Lord Irvine unceremoniously dumped Labour's long-standing proposal for a Judicial Appointments Commission yesterday, along with a promised consultation exercise on its potential benefits.
Instead, High Court appointments will be advertised, he will ensure there are more flexible arrangements for those starting out in the lower reaches of the judicial system, and an annual report will be presented to Parliament on the operation of the appointments system. "In the light of my proposed measures and other substantial priorities facing my department ... I have decided not to proceed with further work on a possible commission but to concentrate on making those changes I regard as most urgent," he said in a press statement.
Lawyers reacted favourably to the measures, as far as they go. Lord Irvine has also promised to consider whether an Ombudsman should hear complaints from those who believe they have been unfairly treated by the appointments process.
However, the practice of selecting High Court judges on the basis of secret "soundings", or "consultations", rather than objective selection criteria will continue. Equally critically, the Lord Chancellor has no plans to reappraise the system for appointing QCs, or "silks", the principal route to high judicial appointment but one which fails to reflect increasing numbers of suitably qualified women at the Bar.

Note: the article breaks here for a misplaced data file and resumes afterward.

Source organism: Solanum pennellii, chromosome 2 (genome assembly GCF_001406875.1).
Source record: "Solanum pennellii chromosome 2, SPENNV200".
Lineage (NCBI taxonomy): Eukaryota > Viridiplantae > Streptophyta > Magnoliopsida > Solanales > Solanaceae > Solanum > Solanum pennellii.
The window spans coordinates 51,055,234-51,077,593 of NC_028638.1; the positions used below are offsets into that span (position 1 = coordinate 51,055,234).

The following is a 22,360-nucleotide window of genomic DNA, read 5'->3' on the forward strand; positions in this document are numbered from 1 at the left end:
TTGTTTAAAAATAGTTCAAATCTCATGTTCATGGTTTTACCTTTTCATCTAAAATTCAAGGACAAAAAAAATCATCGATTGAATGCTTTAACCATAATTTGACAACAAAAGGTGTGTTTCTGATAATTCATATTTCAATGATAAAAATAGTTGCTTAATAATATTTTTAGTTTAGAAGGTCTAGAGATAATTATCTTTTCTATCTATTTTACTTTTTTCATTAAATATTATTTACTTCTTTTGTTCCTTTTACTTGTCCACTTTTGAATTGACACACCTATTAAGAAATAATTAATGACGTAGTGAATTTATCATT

Lord Irvine's snap announcement provoked astonishment, moreover, among representatives of women and ethnic minority lawyers with whom he had recently set up a joint working group specifically to discuss High Court and QC appointments. The first meeting, to discuss terms of reference and attended by two Lord Chancellor's Department officials, took place on 22 September at the Law Society. The first full meeting has been scheduled for 20 October.
Josephine Hayes, chairman of the Association of Women Barristers, said: "I am astonished at the announcement in the light of the timetable we had planned."
Ms Hayes, 42, unsuccessfully applied for an assistant recordership last year, along with more than 1,000 other applicants. She said: "We regret this sudden decision to rule out a Judicial Appointments Commission without any apparent consultation with informed groups. Lord Irvine has done a U-turn. We are gravely concerned at Lord Irvine's decision to continue the secret consultations procedure. It is contrary to good recruitment practice and an obstacle to the full participation of women and ethnic minorities."
Jenny Staples, chairman of the Association of Women Solicitors and another member of the working group, said: "The Lord Chancellor has only just set this group up. He hasn't waited to hear what we have to say. This secret way of appointing judges and QCs is not to women's advantage because we are not in the old boy network. Women and ethnic minorities will never achieve high judicial office without the introduction of objective criteria."
The latest figures appear to prove the point. There are 2,845 men at all levels of the judicial system and 306 women almost exclusively concentrated at the lower levels. There are just 15 non-whites.
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